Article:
|That looks like... a lot of work.|
This article is an especially appropriate follow up to my last post about Exposure Crypto Currency.
It details the exploitation of artists at VFX houses. What's happening is appalling and unsustainable for any one set of people. Like the gaming industry, it depends on a constant stream of new artists coming in to replace the ones they burn out and throw away.
I experienced burnout in 2013-14 (in an entirely different industry) and it takes a long time to recover.
David describes Guardians of the Galaxy as being one of the favorite projects that he’s ever worked on. But even he agrees that Marvel’s process is inconsistent. “The worst was when Avengers: Infinity War and Endgame were coming out. They actually bumped up that release by a month but they hadn’t told us. I remember being on the floor with my team and one of my artists comes to me and says, ‘Hey, you see this?’ and he shows me the article saying Marvel bumped the release date up a month.”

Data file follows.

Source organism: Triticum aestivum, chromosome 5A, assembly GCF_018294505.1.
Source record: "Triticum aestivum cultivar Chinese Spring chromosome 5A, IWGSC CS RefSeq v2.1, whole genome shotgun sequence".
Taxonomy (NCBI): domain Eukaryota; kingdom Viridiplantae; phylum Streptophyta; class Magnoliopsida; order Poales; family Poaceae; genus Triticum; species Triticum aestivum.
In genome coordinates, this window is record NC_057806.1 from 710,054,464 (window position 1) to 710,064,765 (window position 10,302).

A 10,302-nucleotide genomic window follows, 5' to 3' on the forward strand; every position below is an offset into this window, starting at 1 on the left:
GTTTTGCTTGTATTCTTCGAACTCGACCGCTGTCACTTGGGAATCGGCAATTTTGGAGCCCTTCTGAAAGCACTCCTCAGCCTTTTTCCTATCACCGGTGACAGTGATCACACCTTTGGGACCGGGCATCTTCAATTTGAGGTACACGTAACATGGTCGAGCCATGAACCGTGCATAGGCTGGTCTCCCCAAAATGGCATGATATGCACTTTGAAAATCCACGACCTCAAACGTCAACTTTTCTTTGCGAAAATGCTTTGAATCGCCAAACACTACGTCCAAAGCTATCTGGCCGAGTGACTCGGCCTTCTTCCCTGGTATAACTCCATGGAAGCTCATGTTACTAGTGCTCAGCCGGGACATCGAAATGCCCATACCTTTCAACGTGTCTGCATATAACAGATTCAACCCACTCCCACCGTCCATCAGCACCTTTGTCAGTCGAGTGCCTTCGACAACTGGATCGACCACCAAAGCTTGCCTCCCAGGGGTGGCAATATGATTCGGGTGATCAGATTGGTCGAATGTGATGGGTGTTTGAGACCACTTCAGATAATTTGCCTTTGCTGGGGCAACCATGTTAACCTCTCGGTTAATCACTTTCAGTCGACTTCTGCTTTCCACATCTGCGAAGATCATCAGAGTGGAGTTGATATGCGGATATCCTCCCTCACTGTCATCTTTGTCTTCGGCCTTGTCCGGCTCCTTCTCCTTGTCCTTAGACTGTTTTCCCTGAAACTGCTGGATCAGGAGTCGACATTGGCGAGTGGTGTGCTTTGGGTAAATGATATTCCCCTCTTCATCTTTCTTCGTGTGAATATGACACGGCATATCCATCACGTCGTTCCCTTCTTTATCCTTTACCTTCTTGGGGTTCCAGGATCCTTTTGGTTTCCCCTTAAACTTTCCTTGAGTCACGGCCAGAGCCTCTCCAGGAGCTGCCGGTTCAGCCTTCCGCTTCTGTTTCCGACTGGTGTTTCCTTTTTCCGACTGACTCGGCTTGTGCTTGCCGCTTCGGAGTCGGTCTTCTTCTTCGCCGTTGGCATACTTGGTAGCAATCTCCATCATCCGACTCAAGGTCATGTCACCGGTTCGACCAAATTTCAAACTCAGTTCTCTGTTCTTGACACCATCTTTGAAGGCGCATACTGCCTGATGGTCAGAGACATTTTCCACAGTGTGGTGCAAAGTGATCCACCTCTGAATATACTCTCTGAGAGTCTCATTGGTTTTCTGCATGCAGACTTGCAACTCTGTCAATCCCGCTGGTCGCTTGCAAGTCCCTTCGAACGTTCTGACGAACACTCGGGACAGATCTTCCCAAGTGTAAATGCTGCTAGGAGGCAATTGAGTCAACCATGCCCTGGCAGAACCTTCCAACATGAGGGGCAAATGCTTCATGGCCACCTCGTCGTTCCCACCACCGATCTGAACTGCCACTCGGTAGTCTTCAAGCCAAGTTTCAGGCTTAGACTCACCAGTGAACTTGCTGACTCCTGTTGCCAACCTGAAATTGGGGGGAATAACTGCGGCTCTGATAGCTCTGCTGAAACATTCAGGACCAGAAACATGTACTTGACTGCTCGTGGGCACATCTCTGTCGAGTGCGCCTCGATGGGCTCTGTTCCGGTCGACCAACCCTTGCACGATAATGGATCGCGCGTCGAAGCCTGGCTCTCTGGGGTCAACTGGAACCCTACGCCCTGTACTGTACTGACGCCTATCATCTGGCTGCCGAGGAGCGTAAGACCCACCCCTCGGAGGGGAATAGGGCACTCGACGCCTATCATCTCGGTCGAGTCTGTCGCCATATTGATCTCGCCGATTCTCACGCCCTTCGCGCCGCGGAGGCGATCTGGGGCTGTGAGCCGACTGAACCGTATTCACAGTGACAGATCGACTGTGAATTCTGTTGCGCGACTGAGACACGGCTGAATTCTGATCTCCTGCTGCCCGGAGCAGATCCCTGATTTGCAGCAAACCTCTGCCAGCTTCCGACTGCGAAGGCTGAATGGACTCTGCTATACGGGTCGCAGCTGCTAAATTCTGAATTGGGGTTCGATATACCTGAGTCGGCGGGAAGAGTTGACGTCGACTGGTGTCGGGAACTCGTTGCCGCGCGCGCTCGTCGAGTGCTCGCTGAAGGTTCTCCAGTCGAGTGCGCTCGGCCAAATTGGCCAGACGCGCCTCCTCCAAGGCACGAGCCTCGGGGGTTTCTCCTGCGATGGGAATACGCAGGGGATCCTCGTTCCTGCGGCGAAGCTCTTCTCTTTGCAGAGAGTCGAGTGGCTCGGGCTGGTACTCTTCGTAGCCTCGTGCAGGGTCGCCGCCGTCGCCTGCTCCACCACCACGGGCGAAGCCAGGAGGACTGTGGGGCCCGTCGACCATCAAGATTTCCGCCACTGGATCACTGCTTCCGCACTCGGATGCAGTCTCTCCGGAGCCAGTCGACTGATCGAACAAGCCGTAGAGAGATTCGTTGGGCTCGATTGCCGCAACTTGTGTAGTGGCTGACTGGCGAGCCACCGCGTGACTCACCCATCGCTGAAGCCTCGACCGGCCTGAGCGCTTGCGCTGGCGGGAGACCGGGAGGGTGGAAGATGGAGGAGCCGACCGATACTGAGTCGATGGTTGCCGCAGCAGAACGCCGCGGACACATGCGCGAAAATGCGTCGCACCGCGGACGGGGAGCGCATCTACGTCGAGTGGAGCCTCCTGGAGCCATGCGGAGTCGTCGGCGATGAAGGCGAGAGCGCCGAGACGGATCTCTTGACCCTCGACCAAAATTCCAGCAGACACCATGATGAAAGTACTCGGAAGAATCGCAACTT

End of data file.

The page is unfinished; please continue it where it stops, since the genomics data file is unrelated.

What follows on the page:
Another artist quote:
“I didn’t have a day off for five weeks. And those were not eight-hour days. They were ten-plus-hour days,” recalled Sam, speaking about his experience working on a Marvel show. “And that was because they did a reshoot a month before the show was due. So we literally got shots in at the end of December for a show that was due at the end of January.”
...Sources also stated that this constant vision shift feels driven by the egomaniacal ability to demand changes and see them acquiesced to, rather than considering the kind of changes that will actually affect the story. “Nobody is holding Marvel accountable,” H said. “So they don’t care. They’re like, ‘Fuck you guys. We can make as many changes as we want and you just have to deliver it.’” These changes can be major: Sam described an incident where an actor was filmed in a practical suit and the studio decided it was the wrong suit. “And you have to replace their entire body and just leave their head in every shot.”
It sounds like a gruelling industry.
Give it a read.
Claiming it is all the fault of the VFX houses for entering into such contracts seems like a facile response to me. Marvel may posture as being socially responsible, but how they treat their subcontractors says something.
And while it may sound like there is an easy breezy solution ("Just pay them more!"), I don't think it will be.